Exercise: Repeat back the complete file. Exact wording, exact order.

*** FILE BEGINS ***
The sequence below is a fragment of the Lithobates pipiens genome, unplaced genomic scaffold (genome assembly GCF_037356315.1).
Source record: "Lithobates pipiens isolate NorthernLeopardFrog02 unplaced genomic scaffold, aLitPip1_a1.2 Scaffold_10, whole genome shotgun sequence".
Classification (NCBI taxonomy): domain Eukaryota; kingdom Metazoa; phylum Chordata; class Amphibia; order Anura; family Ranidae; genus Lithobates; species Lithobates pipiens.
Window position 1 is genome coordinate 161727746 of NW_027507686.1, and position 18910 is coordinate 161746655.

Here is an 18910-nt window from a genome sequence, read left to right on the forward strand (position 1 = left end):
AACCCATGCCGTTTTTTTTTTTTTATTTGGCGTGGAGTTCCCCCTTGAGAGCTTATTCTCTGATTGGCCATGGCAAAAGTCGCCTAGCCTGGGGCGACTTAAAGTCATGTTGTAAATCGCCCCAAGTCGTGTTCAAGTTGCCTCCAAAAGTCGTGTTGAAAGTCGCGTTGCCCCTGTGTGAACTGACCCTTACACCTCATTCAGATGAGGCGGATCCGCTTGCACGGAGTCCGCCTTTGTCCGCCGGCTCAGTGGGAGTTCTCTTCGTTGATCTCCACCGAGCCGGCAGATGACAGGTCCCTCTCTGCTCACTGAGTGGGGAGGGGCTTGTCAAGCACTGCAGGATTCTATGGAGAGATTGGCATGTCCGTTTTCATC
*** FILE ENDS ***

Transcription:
The sequence below is a fragment of the Lithobates pipiens genome, unplaced genomic scaffold (genome assembly GCF_037356315.1).
Source record: "Lithobates pipiens isolate NorthernLeopardFrog02 unplaced genomic scaffold, aLitPip1_a1.2 Scaffold_10, whole genome shotgun sequence".
Classification (NCBI taxonomy): domain Eukaryota; kingdom Metazoa; phylum Chordata; class Amphibia; order Anura; family Ranidae; genus Lithobates; species Lithobates pipiens.
Window position 1 is genome coordinate 161727746 of NW_027507686.1, and position 18910 is coordinate 161746655.

Here is an 18910-nt window from a genome sequence, read left to right on the forward strand (position 1 = left end):
AACCCATGCCGTTTTTTTTTTTTTATTTGGCGTGGAGTTCCCCCTTGAGAGCTTATTCTCTGATTGGCCATGGCAAAAGTCGCCTAGCCTGGGGCGACTTAAAGTCATGTTGTAAATCGCCCCAAGTCGTGTTCAAGTTGCCTCCAAAAGTCGTGTTGAAAGTCGCGTTGCCCCTGTGTGAACTGACCCTTACACCTCATTCAGATGAGGCGGATCCGCTTGCACGGAGTCCGCCTTTGTCCGCCGGCTCAGTGGGAGTTCTCTTCGTTGATCTCCACCGAGCCGGCAGATGACAGGTCCCTCTCTGCTCACTGAGTGGGGAGGGGCTTGTCAAGCACTGCAGGATTCTATGGAGAGATTGGCATGTCCGTTTTCATC